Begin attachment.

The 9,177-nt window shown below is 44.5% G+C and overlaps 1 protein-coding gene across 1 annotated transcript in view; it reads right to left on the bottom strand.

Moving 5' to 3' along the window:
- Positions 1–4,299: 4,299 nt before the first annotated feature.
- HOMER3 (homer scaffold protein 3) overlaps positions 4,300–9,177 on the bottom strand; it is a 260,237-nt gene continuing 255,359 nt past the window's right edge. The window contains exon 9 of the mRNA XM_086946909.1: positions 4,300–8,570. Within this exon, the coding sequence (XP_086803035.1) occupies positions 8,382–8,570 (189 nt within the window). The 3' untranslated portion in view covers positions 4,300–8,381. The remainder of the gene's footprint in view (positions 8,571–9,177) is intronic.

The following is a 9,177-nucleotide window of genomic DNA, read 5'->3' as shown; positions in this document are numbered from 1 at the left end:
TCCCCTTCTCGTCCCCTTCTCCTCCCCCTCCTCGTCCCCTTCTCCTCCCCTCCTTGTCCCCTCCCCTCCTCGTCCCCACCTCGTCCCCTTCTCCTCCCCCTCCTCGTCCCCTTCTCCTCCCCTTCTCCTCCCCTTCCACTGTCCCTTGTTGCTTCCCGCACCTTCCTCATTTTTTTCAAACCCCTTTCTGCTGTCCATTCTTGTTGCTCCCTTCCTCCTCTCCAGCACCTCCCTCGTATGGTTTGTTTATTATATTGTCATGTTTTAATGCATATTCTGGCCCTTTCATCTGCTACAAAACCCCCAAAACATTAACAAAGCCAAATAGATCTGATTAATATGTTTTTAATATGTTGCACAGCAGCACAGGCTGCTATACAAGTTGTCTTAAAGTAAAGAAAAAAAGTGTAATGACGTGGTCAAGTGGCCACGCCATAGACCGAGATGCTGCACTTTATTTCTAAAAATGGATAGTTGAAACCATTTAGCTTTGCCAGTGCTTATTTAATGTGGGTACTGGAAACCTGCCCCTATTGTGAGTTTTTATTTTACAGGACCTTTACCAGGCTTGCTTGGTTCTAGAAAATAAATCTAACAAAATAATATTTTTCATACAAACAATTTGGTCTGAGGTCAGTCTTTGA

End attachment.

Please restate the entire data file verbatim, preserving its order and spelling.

The 9,177-nt window shown below is 44.5% G+C and overlaps 1 protein-coding gene across 1 annotated transcript in view; it reads right to left on the bottom strand.

Moving 5' to 3' along the window:
- Positions 1–4,299: 4,299 nt before the first annotated feature.
- HOMER3 (homer scaffold protein 3) overlaps positions 4,300–9,177 on the bottom strand; it is a 260,237-nt gene continuing 255,359 nt past the window's right edge. The window contains exon 9 of the mRNA XM_086946909.1: positions 4,300–8,570. Within this exon, the coding sequence (XP_086803035.1) occupies positions 8,382–8,570 (189 nt within the window). The 3' untranslated portion in view covers positions 4,300–8,381. The remainder of the gene's footprint in view (positions 8,571–9,177) is intronic.

The following is a 9,177-nucleotide window of genomic DNA, read 5'->3' as shown; positions in this document are numbered from 1 at the left end:
TCCCCTTCTCGTCCCCTTCTCCTCCCCCTCCTCGTCCCCTTCTCCTCCCCTCCTTGTCCCCTCCCCTCCTCGTCCCCACCTCGTCCCCTTCTCCTCCCCCTCCTCGTCCCCTTCTCCTCCCCTTCTCCTCCCCTTCCACTGTCCCTTGTTGCTTCCCGCACCTTCCTCATTTTTTTCAAACCCCTTTCTGCTGTCCATTCTTGTTGCTCCCTTCCTCCTCTCCAGCACCTCCCTCGTATGGTTTGTTTATTATATTGTCATGTTTTAATGCATATTCTGGCCCTTTCATCTGCTACAAAACCCCCAAAACATTAACAAAGCCAAATAGATCTGATTAATATGTTTTTAATATGTTGCACAGCAGCACAGGCTGCTATACAAGTTGTCTTAAAGTAAAGAAAAAAAGTGTAATGACGTGGTCAAGTGGCCACGCCATAGACCGAGATGCTGCACTTTATTTCTAAAAATGGATAGTTGAAACCATTTAGCTTTGCCAGTGCTTATTTAATGTGGGTACTGGAAACCTGCCCCTATTGTGAGTTTTTATTTTACAGGACCTTTACCAGGCTTGCTTGGTTCTAGAAAATAAATCTAACAAAATAATATTTTTCATACAAACAATTTGGTCTGAGGTCAGTCTTTGA